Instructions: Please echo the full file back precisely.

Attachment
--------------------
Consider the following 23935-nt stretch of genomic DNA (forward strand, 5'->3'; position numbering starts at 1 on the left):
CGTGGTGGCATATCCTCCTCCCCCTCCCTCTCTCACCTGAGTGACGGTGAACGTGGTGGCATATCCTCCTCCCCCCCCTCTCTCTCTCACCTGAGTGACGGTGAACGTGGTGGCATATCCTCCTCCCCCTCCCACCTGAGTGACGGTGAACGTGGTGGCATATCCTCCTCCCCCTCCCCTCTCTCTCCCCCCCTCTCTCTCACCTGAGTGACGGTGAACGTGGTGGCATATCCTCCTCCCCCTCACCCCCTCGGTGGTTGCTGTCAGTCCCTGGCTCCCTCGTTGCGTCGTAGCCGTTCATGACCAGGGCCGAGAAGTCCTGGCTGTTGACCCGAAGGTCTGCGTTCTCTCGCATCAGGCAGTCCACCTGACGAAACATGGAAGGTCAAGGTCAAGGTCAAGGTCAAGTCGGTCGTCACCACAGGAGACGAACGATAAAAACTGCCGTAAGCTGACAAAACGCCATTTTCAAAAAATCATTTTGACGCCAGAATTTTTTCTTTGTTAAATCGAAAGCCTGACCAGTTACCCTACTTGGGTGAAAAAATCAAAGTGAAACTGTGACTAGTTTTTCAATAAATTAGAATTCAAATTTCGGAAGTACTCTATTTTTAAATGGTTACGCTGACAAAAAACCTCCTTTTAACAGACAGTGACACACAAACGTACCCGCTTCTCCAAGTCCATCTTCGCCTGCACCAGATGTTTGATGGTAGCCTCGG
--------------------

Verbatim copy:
Consider the following 23935-nt stretch of genomic DNA (forward strand, 5'->3'; position numbering starts at 1 on the left):
CGTGGTGGCATATCCTCCTCCCCCTCCCTCTCTCACCTGAGTGACGGTGAACGTGGTGGCATATCCTCCTCCCCCCCCTCTCTCTCTCACCTGAGTGACGGTGAACGTGGTGGCATATCCTCCTCCCCCTCCCACCTGAGTGACGGTGAACGTGGTGGCATATCCTCCTCCCCCTCCCCTCTCTCTCCCCCCCTCTCTCTCACCTGAGTGACGGTGAACGTGGTGGCATATCCTCCTCCCCCTCACCCCCTCGGTGGTTGCTGTCAGTCCCTGGCTCCCTCGTTGCGTCGTAGCCGTTCATGACCAGGGCCGAGAAGTCCTGGCTGTTGACCCGAAGGTCTGCGTTCTCTCGCATCAGGCAGTCCACCTGACGAAACATGGAAGGTCAAGGTCAAGGTCAAGGTCAAGTCGGTCGTCACCACAGGAGACGAACGATAAAAACTGCCGTAAGCTGACAAAACGCCATTTTCAAAAAATCATTTTGACGCCAGAATTTTTTCTTTGTTAAATCGAAAGCCTGACCAGTTACCCTACTTGGGTGAAAAAATCAAAGTGAAACTGTGACTAGTTTTTCAATAAATTAGAATTCAAATTTCGGAAGTACTCTATTTTTAAATGGTTACGCTGACAAAAAACCTCCTTTTAACAGACAGTGACACACAAACGTACCCGCTTCTCCAAGTCCATCTTCGCCTGCACCAGATGTTTGATGGTAGCCTCGG